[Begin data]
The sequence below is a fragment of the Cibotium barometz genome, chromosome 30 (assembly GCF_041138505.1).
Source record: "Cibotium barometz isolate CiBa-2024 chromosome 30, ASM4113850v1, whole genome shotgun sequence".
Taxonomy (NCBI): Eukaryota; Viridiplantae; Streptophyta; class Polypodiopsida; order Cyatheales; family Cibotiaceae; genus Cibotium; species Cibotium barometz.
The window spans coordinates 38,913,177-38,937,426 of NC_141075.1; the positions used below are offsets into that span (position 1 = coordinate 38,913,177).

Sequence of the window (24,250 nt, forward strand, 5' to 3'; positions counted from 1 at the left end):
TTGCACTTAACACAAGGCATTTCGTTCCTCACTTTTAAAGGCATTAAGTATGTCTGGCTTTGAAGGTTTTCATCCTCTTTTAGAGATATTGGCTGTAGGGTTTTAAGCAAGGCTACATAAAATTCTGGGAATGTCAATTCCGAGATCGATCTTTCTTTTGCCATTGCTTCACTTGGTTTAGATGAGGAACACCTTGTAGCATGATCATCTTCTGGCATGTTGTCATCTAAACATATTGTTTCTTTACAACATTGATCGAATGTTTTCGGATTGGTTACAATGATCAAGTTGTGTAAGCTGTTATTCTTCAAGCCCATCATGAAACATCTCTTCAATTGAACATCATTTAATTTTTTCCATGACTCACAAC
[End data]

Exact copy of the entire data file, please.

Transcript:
The sequence below is a fragment of the Cibotium barometz genome, chromosome 30 (assembly GCF_041138505.1).
Source record: "Cibotium barometz isolate CiBa-2024 chromosome 30, ASM4113850v1, whole genome shotgun sequence".
Taxonomy (NCBI): Eukaryota; Viridiplantae; Streptophyta; class Polypodiopsida; order Cyatheales; family Cibotiaceae; genus Cibotium; species Cibotium barometz.
The window spans coordinates 38,913,177-38,937,426 of NC_141075.1; the positions used below are offsets into that span (position 1 = coordinate 38,913,177).

Sequence of the window (24,250 nt, forward strand, 5' to 3'; positions counted from 1 at the left end):
TTGCACTTAACACAAGGCATTTCGTTCCTCACTTTTAAAGGCATTAAGTATGTCTGGCTTTGAAGGTTTTCATCCTCTTTTAGAGATATTGGCTGTAGGGTTTTAAGCAAGGCTACATAAAATTCTGGGAATGTCAATTCCGAGATCGATCTTTCTTTTGCCATTGCTTCACTTGGTTTAGATGAGGAACACCTTGTAGCATGATCATCTTCTGGCATGTTGTCATCTAAACATATTGTTTCTTTACAACATTGATCGAATGTTTTCGGATTGGTTACAATGATCAAGTTGTGTAAGCTGTTATTCTTCAAGCCCATCATGAAACATCTCTTCAATTGAACATCATTTAATTTTTTCCATGACTCACAAC